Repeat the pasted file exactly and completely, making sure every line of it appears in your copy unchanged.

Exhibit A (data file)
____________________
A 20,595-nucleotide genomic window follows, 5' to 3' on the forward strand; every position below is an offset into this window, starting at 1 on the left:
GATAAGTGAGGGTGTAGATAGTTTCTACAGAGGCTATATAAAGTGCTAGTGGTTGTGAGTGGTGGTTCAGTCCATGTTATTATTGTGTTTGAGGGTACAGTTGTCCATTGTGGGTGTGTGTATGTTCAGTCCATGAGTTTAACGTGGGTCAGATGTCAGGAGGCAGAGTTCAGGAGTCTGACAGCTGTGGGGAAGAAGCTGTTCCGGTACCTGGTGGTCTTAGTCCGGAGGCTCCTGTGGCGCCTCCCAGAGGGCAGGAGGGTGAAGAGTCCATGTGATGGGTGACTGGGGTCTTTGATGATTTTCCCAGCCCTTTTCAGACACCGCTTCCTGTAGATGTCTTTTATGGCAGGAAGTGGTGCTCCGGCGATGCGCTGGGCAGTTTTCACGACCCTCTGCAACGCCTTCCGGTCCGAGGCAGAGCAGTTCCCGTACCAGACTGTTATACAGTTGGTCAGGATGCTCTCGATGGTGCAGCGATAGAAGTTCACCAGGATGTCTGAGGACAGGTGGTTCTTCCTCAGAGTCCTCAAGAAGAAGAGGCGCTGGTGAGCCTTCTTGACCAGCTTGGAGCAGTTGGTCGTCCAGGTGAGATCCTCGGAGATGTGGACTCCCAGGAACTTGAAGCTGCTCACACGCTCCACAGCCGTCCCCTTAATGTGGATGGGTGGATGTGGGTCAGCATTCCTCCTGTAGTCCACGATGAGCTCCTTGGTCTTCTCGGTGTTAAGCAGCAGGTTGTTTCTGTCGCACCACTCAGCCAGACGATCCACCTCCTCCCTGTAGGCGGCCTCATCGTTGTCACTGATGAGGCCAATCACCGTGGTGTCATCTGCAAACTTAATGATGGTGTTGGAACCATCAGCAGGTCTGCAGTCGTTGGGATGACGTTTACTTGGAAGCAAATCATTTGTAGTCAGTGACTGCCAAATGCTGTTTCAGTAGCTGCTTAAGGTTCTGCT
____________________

A 20,595-nucleotide genomic window follows, 5' to 3' on the forward strand; every position below is an offset into this window, starting at 1 on the left:
GATAAGTGAGGGTGTAGATAGTTTCTACAGAGGCTATATAAAGTGCTAGTGGTTGTGAGTGGTGGTTCAGTCCATGTTATTATTGTGTTTGAGGGTACAGTTGTCCATTGTGGGTGTGTGTATGTTCAGTCCATGAGTTTAACGTGGGTCAGATGTCAGGAGGCAGAGTTCAGGAGTCTGACAGCTGTGGGGAAGAAGCTGTTCCGGTACCTGGTGGTCTTAGTCCGGAGGCTCCTGTGGCGCCTCCCAGAGGGCAGGAGGGTGAAGAGTCCATGTGATGGGTGACTGGGGTCTTTGATGATTTTCCCAGCCCTTTTCAGACACCGCTTCCTGTAGATGTCTTTTATGGCAGGAAGTGGTGCTCCGGCGATGCGCTGGGCAGTTTTCACGACCCTCTGCAACGCCTTCCGGTCCGAGGCAGAGCAGTTCCCGTACCAGACTGTTATACAGTTGGTCAGGATGCTCTCGATGGTGCAGCGATAGAAGTTCACCAGGATGTCTGAGGACAGGTGGTTCTTCCTCAGAGTCCTCAAGAAGAAGAGGCGCTGGTGAGCCTTCTTGACCAGCTTGGAGCAGTTGGTCGTCCAGGTGAGATCCTCGGAGATGTGGACTCCCAGGAACTTGAAGCTGCTCACACGCTCCACAGCCGTCCCCTTAATGTGGATGGGTGGATGTGGGTCAGCATTCCTCCTGTAGTCCACGATGAGCTCCTTGGTCTTCTCGGTGTTAAGCAGCAGGTTGTTTCTGTCGCACCACTCAGCCAGACGATCCACCTCCTCCCTGTAGGCGGCCTCATCGTTGTCACTGATGAGGCCAATCACCGTGGTGTCATCTGCAAACTTAATGATGGTGTTGGAACCATCAGCAGGTCTGCAGTCGTTGGGATGACGTTTACTTGGAAGCAAATCATTTGTAGTCAGTGACTGCCAAATGCTGTTTCAGTAGCTGCTTAAGGTTCTGCT